Estelle Czech was ecstatic afterward. She’d thrown a complete-game shutout to keep her team alive earlier in the day and held nothing back when she spoke to reporters just before midnight.

“It’s crazy,” she said. “It’s mind-boggling. And I wouldn’t want to go through it with anyone else. Our pitching staff is stacked. Our hitting is stacked. Defense is stacked. We’re so hyped. No one thought that we would be here, but we proved everyone wrong, and we’re going to play very hard.”

Czech was indeed hyped, so much so that she took a breath and apologized. As it turns out, she did hold something back.

“Sorry,” she said. “I was trying not to use bad words.”

Dolcini, sitting to her right, laughed.

“We’re in a position we can’t lose,” Dolcini said.

Sure, Oklahoma has only three losses all season and a formidable lineup with three players sporting 20-plus home runs: Jocelyn Alo (32), Tiare Jennings (27) and Grace Lyons (22). Texas, meanwhile, doesn’t have a single player with more than a dozen home runs; but what it does have is the ability to play small ball — four players have double-digit stolen bases — and 17 total come-from-behind wins.

The Longhorns don’t seem bothered by the noticeable home-field-like advantage the Sooners enjoy in Oklahoma City, some 20 miles north of Norman. Dolcini said there’s a trick to overcoming it: “We just tell ourselves they’re cheering for us.”

After a month on the road, Longhorns catcher Mary Iakopo said, they’re used to having the crowd against them.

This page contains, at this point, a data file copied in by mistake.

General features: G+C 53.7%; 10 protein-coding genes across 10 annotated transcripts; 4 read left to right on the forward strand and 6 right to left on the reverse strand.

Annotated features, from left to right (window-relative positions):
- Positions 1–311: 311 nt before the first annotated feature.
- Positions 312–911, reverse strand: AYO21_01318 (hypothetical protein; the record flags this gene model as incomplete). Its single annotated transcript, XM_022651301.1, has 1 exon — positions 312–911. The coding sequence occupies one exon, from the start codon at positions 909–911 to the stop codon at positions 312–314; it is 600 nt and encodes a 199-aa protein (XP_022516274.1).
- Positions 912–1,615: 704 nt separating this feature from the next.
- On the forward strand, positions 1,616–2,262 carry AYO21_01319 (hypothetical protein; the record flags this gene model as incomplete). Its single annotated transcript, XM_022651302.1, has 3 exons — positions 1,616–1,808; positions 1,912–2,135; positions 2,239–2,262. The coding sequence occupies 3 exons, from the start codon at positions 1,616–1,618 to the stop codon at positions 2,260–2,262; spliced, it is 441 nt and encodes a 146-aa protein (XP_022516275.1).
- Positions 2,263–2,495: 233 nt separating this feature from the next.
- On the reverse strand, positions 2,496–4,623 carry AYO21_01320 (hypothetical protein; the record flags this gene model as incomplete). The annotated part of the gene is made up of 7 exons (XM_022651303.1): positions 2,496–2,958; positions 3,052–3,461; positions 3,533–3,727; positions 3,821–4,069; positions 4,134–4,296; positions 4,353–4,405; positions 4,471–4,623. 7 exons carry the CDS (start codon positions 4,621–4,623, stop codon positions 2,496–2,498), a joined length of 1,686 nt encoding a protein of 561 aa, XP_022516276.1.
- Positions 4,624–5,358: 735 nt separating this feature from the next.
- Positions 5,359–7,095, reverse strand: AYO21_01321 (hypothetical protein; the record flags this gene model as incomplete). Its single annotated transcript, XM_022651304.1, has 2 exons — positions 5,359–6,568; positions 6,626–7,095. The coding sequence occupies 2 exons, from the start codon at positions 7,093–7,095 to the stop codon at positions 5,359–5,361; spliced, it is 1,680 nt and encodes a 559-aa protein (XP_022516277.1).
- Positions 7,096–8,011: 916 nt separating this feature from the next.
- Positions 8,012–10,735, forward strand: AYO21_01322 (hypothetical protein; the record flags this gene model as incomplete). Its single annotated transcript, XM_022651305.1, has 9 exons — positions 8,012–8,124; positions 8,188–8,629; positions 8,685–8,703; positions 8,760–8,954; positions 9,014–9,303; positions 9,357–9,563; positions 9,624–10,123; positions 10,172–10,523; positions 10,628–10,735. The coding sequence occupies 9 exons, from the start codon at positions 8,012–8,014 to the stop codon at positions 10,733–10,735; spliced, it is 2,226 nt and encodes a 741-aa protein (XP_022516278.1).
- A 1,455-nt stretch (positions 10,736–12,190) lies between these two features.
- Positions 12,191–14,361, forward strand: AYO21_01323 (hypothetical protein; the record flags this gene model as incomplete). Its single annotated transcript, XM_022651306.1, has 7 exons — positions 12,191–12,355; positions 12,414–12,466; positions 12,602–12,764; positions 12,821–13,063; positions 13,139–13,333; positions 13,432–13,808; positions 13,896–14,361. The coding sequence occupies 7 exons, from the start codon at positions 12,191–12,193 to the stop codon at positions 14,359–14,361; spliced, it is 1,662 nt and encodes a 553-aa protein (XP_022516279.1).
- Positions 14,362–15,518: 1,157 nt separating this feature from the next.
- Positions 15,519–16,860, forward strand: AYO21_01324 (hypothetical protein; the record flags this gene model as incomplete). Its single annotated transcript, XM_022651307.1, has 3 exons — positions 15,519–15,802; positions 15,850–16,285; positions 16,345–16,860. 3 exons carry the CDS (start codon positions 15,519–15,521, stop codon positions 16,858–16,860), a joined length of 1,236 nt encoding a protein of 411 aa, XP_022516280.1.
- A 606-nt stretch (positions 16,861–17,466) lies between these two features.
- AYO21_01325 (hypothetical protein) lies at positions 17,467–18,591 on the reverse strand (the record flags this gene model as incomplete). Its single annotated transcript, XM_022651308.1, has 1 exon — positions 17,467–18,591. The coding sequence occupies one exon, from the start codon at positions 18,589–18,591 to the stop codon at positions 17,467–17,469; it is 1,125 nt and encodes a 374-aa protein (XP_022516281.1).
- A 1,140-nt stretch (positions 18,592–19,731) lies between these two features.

Oklahoma has shouldered the weight of championship expectations ever since the national title celebration ended last year. Coach Patty Gasso said its fans are wonderful and supportive but also a little spoiled. There’s no mistaking the sentiment, she said, that, “You’re the No. 1 team, go win it all. You should win it all because you’re No. 1.”

“I’m like, wait a minute,” she said. “Now, it doesn’t quite work that way.”

Texas doesn’t have to deal with that can of worms. The program has never been to finals of the WCWS, let alone won it all. White has never coached in the finals, either, which can be viewed as a gift or a curse. Players, who have talked about being relaxed and carefree, have leaned into the latter.

They’ve taken heed to their coach’s mantra: “Be dangerous.”

There’s no unknown between the two teams that make up the Red River Rivalry. They’ve already faced one another four times this season, with Oklahoma holding a 3-1 advantage. Texas snapped Oklahoma’s 40-game winning streak in April. Last Saturday, the Sooners got their revenge, beating the Longhorns on the second day of the WCWS.

Dolcini, who started the past two games against the Sooners, said it couldn’t be viewed as a true rivalry until the Longhorns had beaten Oklahoma. The fact that they did, she added, “You can kind of start to call it that again and keep competing with them.”

At the beginning of Tuesday’s news conference, White was asked whether he believed in the concept of playing with house money. He smiled and joked, “When I go to Vegas, I’m a donator.”

The room filled with laughter, and White tried to explain his gambling philosophy, which mirrors his own team’s run in Oklahoma City.

If you make a little money, he said, “You might as well spend it and try to get more.”

As long as Texas has a chip to play — even if the only one left is the chip on its shoulder — don’t count the Longhorns out.